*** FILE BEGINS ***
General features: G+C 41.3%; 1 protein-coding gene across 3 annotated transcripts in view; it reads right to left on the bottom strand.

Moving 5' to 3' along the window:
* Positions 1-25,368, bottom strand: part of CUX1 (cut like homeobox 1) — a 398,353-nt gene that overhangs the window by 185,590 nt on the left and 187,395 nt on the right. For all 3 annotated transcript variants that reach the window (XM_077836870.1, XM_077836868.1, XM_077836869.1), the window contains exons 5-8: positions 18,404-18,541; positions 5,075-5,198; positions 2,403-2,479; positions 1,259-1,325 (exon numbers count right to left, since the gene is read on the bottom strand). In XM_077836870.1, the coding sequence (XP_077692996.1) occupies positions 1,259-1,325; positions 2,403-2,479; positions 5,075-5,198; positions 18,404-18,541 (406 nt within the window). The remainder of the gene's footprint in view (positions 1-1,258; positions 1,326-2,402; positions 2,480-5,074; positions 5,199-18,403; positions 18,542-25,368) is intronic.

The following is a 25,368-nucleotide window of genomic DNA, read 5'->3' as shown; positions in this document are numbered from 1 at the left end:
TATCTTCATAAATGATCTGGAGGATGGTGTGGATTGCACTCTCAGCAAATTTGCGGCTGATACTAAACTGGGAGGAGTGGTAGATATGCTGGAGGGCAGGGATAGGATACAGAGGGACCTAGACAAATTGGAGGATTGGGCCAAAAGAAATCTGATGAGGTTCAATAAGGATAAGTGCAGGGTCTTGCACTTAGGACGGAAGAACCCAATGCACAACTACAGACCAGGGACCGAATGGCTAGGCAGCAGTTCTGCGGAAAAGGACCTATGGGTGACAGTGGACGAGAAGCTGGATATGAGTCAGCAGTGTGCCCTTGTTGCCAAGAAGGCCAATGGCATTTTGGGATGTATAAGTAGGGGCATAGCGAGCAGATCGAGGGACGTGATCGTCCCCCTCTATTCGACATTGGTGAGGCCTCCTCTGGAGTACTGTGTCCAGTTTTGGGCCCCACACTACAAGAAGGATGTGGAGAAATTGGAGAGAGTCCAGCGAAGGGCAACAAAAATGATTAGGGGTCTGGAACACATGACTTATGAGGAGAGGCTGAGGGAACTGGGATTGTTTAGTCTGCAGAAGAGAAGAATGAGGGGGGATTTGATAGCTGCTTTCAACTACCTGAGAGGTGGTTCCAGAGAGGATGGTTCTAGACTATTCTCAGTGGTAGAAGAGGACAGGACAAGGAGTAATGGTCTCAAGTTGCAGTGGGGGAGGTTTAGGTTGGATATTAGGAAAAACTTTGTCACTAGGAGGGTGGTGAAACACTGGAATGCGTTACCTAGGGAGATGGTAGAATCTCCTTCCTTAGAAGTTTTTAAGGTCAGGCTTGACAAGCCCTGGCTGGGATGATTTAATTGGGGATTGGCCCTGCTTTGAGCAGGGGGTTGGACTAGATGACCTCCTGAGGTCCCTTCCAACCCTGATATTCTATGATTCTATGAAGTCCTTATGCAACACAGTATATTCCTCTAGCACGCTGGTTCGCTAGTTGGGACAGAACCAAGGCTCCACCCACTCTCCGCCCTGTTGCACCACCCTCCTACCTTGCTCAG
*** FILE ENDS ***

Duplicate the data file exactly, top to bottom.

General features: G+C 41.3%; 1 protein-coding gene across 3 annotated transcripts in view; it reads right to left on the bottom strand.

Moving 5' to 3' along the window:
* Positions 1-25,368, bottom strand: part of CUX1 (cut like homeobox 1) — a 398,353-nt gene that overhangs the window by 185,590 nt on the left and 187,395 nt on the right. For all 3 annotated transcript variants that reach the window (XM_077836870.1, XM_077836868.1, XM_077836869.1), the window contains exons 5-8: positions 18,404-18,541; positions 5,075-5,198; positions 2,403-2,479; positions 1,259-1,325 (exon numbers count right to left, since the gene is read on the bottom strand). In XM_077836870.1, the coding sequence (XP_077692996.1) occupies positions 1,259-1,325; positions 2,403-2,479; positions 5,075-5,198; positions 18,404-18,541 (406 nt within the window). The remainder of the gene's footprint in view (positions 1-1,258; positions 1,326-2,402; positions 2,480-5,074; positions 5,199-18,403; positions 18,542-25,368) is intronic.

The following is a 25,368-nucleotide window of genomic DNA, read 5'->3' as shown; positions in this document are numbered from 1 at the left end:
TATCTTCATAAATGATCTGGAGGATGGTGTGGATTGCACTCTCAGCAAATTTGCGGCTGATACTAAACTGGGAGGAGTGGTAGATATGCTGGAGGGCAGGGATAGGATACAGAGGGACCTAGACAAATTGGAGGATTGGGCCAAAAGAAATCTGATGAGGTTCAATAAGGATAAGTGCAGGGTCTTGCACTTAGGACGGAAGAACCCAATGCACAACTACAGACCAGGGACCGAATGGCTAGGCAGCAGTTCTGCGGAAAAGGACCTATGGGTGACAGTGGACGAGAAGCTGGATATGAGTCAGCAGTGTGCCCTTGTTGCCAAGAAGGCCAATGGCATTTTGGGATGTATAAGTAGGGGCATAGCGAGCAGATCGAGGGACGTGATCGTCCCCCTCTATTCGACATTGGTGAGGCCTCCTCTGGAGTACTGTGTCCAGTTTTGGGCCCCACACTACAAGAAGGATGTGGAGAAATTGGAGAGAGTCCAGCGAAGGGCAACAAAAATGATTAGGGGTCTGGAACACATGACTTATGAGGAGAGGCTGAGGGAACTGGGATTGTTTAGTCTGCAGAAGAGAAGAATGAGGGGGGATTTGATAGCTGCTTTCAACTACCTGAGAGGTGGTTCCAGAGAGGATGGTTCTAGACTATTCTCAGTGGTAGAAGAGGACAGGACAAGGAGTAATGGTCTCAAGTTGCAGTGGGGGAGGTTTAGGTTGGATATTAGGAAAAACTTTGTCACTAGGAGGGTGGTGAAACACTGGAATGCGTTACCTAGGGAGATGGTAGAATCTCCTTCCTTAGAAGTTTTTAAGGTCAGGCTTGACAAGCCCTGGCTGGGATGATTTAATTGGGGATTGGCCCTGCTTTGAGCAGGGGGTTGGACTAGATGACCTCCTGAGGTCCCTTCCAACCCTGATATTCTATGATTCTATGAAGTCCTTATGCAACACAGTATATTCCTCTAGCACGCTGGTTCGCTAGTTGGGACAGAACCAAGGCTCCACCCACTCTCCGCCCTGTTGCACCACCCTCCTACCTTGCTCAG